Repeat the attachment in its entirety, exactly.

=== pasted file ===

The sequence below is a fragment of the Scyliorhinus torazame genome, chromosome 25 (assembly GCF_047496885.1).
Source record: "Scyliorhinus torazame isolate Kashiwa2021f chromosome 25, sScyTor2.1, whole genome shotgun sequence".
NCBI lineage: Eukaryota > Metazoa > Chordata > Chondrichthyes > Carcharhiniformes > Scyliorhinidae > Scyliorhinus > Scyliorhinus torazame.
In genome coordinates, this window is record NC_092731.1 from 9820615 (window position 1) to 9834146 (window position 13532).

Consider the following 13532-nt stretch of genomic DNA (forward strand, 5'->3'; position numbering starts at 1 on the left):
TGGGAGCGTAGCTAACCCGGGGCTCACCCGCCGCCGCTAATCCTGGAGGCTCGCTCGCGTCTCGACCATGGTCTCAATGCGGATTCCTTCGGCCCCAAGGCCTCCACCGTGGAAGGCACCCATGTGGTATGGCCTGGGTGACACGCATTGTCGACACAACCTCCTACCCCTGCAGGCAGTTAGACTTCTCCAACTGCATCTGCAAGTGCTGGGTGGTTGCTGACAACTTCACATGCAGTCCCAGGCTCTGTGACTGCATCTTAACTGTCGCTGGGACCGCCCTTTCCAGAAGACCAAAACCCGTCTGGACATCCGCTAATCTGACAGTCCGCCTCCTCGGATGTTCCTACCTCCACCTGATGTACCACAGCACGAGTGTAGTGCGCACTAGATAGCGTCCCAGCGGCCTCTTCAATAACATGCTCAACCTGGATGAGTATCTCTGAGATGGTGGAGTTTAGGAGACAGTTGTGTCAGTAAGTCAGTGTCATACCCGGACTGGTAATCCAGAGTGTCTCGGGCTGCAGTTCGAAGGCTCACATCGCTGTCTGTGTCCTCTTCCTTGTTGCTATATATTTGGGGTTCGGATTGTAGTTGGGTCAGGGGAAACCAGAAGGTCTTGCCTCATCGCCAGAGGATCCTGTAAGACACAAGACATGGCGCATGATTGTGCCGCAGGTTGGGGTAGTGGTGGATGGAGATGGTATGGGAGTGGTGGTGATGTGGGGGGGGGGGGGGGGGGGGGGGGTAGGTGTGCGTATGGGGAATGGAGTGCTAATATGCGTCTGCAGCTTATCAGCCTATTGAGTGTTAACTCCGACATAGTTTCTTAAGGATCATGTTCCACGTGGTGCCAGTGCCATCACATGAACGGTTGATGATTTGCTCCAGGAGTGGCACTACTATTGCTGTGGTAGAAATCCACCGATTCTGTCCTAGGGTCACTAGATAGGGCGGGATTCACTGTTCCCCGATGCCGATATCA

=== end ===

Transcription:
The sequence below is a fragment of the Scyliorhinus torazame genome, chromosome 25 (assembly GCF_047496885.1).
Source record: "Scyliorhinus torazame isolate Kashiwa2021f chromosome 25, sScyTor2.1, whole genome shotgun sequence".
NCBI lineage: Eukaryota > Metazoa > Chordata > Chondrichthyes > Carcharhiniformes > Scyliorhinidae > Scyliorhinus > Scyliorhinus torazame.
In genome coordinates, this window is record NC_092731.1 from 9820615 (window position 1) to 9834146 (window position 13532).

Consider the following 13532-nt stretch of genomic DNA (forward strand, 5'->3'; position numbering starts at 1 on the left):
TGGGAGCGTAGCTAACCCGGGGCTCACCCGCCGCCGCTAATCCTGGAGGCTCGCTCGCGTCTCGACCATGGTCTCAATGCGGATTCCTTCGGCCCCAAGGCCTCCACCGTGGAAGGCACCCATGTGGTATGGCCTGGGTGACACGCATTGTCGACACAACCTCCTACCCCTGCAGGCAGTTAGACTTCTCCAACTGCATCTGCAAGTGCTGGGTGGTTGCTGACAACTTCACATGCAGTCCCAGGCTCTGTGACTGCATCTTAACTGTCGCTGGGACCGCCCTTTCCAGAAGACCAAAACCCGTCTGGACATCCGCTAATCTGACAGTCCGCCTCCTCGGATGTTCCTACCTCCACCTGATGTACCACAGCACGAGTGTAGTGCGCACTAGATAGCGTCCCAGCGGCCTCTTCAATAACATGCTCAACCTGGATGAGTATCTCTGAGATGGTGGAGTTTAGGAGACAGTTGTGTCAGTAAGTCAGTGTCATACCCGGACTGGTAATCCAGAGTGTCTCGGGCTGCAGTTCGAAGGCTCACATCGCTGTCTGTGTCCTCTTCCTTGTTGCTATATATTTGGGGTTCGGATTGTAGTTGGGTCAGGGGAAACCAGAAGGTCTTGCCTCATCGCCAGAGGATCCTGTAAGACACAAGACATGGCGCATGATTGTGCCGCAGGTTGGGGTAGTGGTGGATGGAGATGGTATGGGAGTGGTGGTGATGTGGGGGGGGGGGGGGGGGGGGGGGGTAGGTGTGCGTATGGGGAATGGAGTGCTAATATGCGTCTGCAGCTTATCAGCCTATTGAGTGTTAACTCCGACATAGTTTCTTAAGGATCATGTTCCACGTGGTGCCAGTGCCATCACATGAACGGTTGATGATTTGCTCCAGGAGTGGCACTACTATTGCTGTGGTAGAAATCCACCGATTCTGTCCTAGGGTCACTAGATAGGGCGGGATTCACTGTTCCCCGATGCCGATATCA